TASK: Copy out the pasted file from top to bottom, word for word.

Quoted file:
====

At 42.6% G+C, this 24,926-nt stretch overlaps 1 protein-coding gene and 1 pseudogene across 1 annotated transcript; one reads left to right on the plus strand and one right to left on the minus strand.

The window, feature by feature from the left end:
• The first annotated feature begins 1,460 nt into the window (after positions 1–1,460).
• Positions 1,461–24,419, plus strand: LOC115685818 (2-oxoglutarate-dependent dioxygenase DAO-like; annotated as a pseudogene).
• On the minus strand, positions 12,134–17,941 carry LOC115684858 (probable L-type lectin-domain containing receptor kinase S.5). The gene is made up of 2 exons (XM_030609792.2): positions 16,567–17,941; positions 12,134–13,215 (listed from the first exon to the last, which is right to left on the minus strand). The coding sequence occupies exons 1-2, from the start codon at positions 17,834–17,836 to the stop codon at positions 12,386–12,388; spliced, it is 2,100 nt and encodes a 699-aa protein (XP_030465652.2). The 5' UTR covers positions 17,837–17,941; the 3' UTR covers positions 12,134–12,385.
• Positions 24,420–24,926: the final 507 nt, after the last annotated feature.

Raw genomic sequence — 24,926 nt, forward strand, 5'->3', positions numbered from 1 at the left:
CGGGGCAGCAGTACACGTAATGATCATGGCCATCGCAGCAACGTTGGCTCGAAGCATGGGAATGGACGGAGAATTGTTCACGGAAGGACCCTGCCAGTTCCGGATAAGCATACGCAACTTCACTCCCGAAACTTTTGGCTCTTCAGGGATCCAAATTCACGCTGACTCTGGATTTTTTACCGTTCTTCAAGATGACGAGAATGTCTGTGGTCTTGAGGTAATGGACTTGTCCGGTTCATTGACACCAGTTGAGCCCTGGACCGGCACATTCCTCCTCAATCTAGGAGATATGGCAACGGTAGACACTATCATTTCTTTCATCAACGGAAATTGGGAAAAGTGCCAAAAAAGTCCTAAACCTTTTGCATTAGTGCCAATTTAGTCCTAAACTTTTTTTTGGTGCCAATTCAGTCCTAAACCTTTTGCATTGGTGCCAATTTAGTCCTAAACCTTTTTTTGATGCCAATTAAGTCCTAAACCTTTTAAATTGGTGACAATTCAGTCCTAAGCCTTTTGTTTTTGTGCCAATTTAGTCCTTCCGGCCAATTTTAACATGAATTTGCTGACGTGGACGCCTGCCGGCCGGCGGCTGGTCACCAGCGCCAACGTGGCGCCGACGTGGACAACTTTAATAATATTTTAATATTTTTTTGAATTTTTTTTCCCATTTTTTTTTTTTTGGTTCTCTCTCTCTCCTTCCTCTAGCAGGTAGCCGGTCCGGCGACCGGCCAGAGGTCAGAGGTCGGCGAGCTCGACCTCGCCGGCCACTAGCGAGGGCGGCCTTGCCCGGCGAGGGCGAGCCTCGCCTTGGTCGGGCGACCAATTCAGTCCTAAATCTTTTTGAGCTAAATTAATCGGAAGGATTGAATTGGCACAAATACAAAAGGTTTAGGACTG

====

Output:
At 42.6% G+C, this 24,926-nt stretch overlaps 1 protein-coding gene and 1 pseudogene across 1 annotated transcript; one reads left to right on the plus strand and one right to left on the minus strand.

The window, feature by feature from the left end:
• The first annotated feature begins 1,460 nt into the window (after positions 1–1,460).
• Positions 1,461–24,419, plus strand: LOC115685818 (2-oxoglutarate-dependent dioxygenase DAO-like; annotated as a pseudogene).
• On the minus strand, positions 12,134–17,941 carry LOC115684858 (probable L-type lectin-domain containing receptor kinase S.5). The gene is made up of 2 exons (XM_030609792.2): positions 16,567–17,941; positions 12,134–13,215 (listed from the first exon to the last, which is right to left on the minus strand). The coding sequence occupies exons 1-2, from the start codon at positions 17,834–17,836 to the stop codon at positions 12,386–12,388; spliced, it is 2,100 nt and encodes a 699-aa protein (XP_030465652.2). The 5' UTR covers positions 17,837–17,941; the 3' UTR covers positions 12,134–12,385.
• Positions 24,420–24,926: the final 507 nt, after the last annotated feature.

Raw genomic sequence — 24,926 nt, forward strand, 5'->3', positions numbered from 1 at the left:
CGGGGCAGCAGTACACGTAATGATCATGGCCATCGCAGCAACGTTGGCTCGAAGCATGGGAATGGACGGAGAATTGTTCACGGAAGGACCCTGCCAGTTCCGGATAAGCATACGCAACTTCACTCCCGAAACTTTTGGCTCTTCAGGGATCCAAATTCACGCTGACTCTGGATTTTTTACCGTTCTTCAAGATGACGAGAATGTCTGTGGTCTTGAGGTAATGGACTTGTCCGGTTCATTGACACCAGTTGAGCCCTGGACCGGCACATTCCTCCTCAATCTAGGAGATATGGCAACGGTAGACACTATCATTTCTTTCATCAACGGAAATTGGGAAAAGTGCCAAAAAAGTCCTAAACCTTTTGCATTAGTGCCAATTTAGTCCTAAACTTTTTTTTGGTGCCAATTCAGTCCTAAACCTTTTGCATTGGTGCCAATTTAGTCCTAAACCTTTTTTTGATGCCAATTAAGTCCTAAACCTTTTAAATTGGTGACAATTCAGTCCTAAGCCTTTTGTTTTTGTGCCAATTTAGTCCTTCCGGCCAATTTTAACATGAATTTGCTGACGTGGACGCCTGCCGGCCGGCGGCTGGTCACCAGCGCCAACGTGGCGCCGACGTGGACAACTTTAATAATATTTTAATATTTTTTTGAATTTTTTTTCCCATTTTTTTTTTTTTGGTTCTCTCTCTCTCCTTCCTCTAGCAGGTAGCCGGTCCGGCGACCGGCCAGAGGTCAGAGGTCGGCGAGCTCGACCTCGCCGGCCACTAGCGAGGGCGGCCTTGCCCGGCGAGGGCGAGCCTCGCCTTGGTCGGGCGACCAATTCAGTCCTAAATCTTTTTGAGCTAAATTAATCGGAAGGATTGAATTGGCACAAATACAAAAGGTTTAGGACTG